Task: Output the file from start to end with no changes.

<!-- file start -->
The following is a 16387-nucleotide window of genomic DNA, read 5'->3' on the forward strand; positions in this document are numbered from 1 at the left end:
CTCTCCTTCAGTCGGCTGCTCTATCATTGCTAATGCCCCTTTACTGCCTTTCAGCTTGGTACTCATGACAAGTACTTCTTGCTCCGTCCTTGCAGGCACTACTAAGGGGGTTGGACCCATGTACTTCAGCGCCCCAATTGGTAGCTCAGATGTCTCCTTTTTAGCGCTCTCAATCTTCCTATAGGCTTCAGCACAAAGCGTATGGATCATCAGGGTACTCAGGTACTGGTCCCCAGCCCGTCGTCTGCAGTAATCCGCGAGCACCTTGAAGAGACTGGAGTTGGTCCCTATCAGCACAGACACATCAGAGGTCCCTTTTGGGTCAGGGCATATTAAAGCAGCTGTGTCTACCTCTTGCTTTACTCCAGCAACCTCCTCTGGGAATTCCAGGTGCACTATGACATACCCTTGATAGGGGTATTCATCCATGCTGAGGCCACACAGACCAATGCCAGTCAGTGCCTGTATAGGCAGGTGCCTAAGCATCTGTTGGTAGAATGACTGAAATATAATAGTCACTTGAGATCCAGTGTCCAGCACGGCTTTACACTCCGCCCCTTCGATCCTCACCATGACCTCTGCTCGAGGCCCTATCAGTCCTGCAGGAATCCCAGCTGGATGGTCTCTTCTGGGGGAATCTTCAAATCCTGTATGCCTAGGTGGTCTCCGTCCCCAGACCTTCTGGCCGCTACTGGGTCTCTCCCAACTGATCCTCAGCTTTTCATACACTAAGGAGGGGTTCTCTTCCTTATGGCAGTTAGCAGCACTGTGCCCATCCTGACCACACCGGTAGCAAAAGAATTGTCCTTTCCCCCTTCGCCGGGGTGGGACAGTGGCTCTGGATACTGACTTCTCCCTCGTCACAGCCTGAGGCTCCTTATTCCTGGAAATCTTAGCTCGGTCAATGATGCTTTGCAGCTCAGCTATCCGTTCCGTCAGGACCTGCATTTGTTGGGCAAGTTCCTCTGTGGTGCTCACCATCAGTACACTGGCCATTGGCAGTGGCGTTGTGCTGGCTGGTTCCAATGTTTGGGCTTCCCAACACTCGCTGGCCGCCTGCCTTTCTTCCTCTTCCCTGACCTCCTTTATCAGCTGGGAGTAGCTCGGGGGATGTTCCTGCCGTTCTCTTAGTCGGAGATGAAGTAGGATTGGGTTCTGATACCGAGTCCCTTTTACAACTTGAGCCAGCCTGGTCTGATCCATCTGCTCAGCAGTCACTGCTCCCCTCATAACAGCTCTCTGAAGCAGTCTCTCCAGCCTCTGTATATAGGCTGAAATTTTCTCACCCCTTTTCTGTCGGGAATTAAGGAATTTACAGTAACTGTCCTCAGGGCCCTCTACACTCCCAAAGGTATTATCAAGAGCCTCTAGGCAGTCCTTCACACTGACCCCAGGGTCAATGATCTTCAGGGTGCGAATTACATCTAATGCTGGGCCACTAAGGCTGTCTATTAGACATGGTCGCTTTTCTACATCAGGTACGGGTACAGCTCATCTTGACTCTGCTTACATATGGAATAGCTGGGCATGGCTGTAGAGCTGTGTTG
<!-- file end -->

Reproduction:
The following is a 16387-nucleotide window of genomic DNA, read 5'->3' on the forward strand; positions in this document are numbered from 1 at the left end:
CTCTCCTTCAGTCGGCTGCTCTATCATTGCTAATGCCCCTTTACTGCCTTTCAGCTTGGTACTCATGACAAGTACTTCTTGCTCCGTCCTTGCAGGCACTACTAAGGGGGTTGGACCCATGTACTTCAGCGCCCCAATTGGTAGCTCAGATGTCTCCTTTTTAGCGCTCTCAATCTTCCTATAGGCTTCAGCACAAAGCGTATGGATCATCAGGGTACTCAGGTACTGGTCCCCAGCCCGTCGTCTGCAGTAATCCGCGAGCACCTTGAAGAGACTGGAGTTGGTCCCTATCAGCACAGACACATCAGAGGTCCCTTTTGGGTCAGGGCATATTAAAGCAGCTGTGTCTACCTCTTGCTTTACTCCAGCAACCTCCTCTGGGAATTCCAGGTGCACTATGACATACCCTTGATAGGGGTATTCATCCATGCTGAGGCCACACAGACCAATGCCAGTCAGTGCCTGTATAGGCAGGTGCCTAAGCATCTGTTGGTAGAATGACTGAAATATAATAGTCACTTGAGATCCAGTGTCCAGCACGGCTTTACACTCCGCCCCTTCGATCCTCACCATGACCTCTGCTCGAGGCCCTATCAGTCCTGCAGGAATCCCAGCTGGATGGTCTCTTCTGGGGGAATCTTCAAATCCTGTATGCCTAGGTGGTCTCCGTCCCCAGACCTTCTGGCCGCTACTGGGTCTCTCCCAACTGATCCTCAGCTTTTCATACACTAAGGAGGGGTTCTCTTCCTTATGGCAGTTAGCAGCACTGTGCCCATCCTGACCACACCGGTAGCAAAAGAATTGTCCTTTCCCCCTTCGCCGGGGTGGGACAGTGGCTCTGGATACTGACTTCTCCCTCGTCACAGCCTGAGGCTCCTTATTCCTGGAAATCTTAGCTCGGTCAATGATGCTTTGCAGCTCAGCTATCCGTTCCGTCAGGACCTGCATTTGTTGGGCAAGTTCCTCTGTGGTGCTCACCATCAGTACACTGGCCATTGGCAGTGGCGTTGTGCTGGCTGGTTCCAATGTTTGGGCTTCCCAACACTCGCTGGCCGCCTGCCTTTCTTCCTCTTCCCTGACCTCCTTTATCAGCTGGGAGTAGCTCGGGGGATGTTCCTGCCGTTCTCTTAGTCGGAGATGAAGTAGGATTGGGTTCTGATACCGAGTCCCTTTTACAACTTGAGCCAGCCTGGTCTGATCCATCTGCTCAGCAGTCACTGCTCCCCTCATAACAGCTCTCTGAAGCAGTCTCTCCAGCCTCTGTATATAGGCTGAAATTTTCTCACCCCTTTTCTGTCGGGAATTAAGGAATTTACAGTAACTGTCCTCAGGGCCCTCTACACTCCCAAAGGTATTATCAAGAGCCTCTAGGCAGTCCTTCACACTGACCCCAGGGTCAATGATCTTCAGGGTGCGAATTACATCTAATGCTGGGCCACTAAGGCTGTCTATTAGACATGGTCGCTTTTCTACATCAGGTACGGGTACAGCTCATCTTGACTCTGCTTACATATGGAATAGCTGGGCATGGCTGTAGAGCTGTGTTG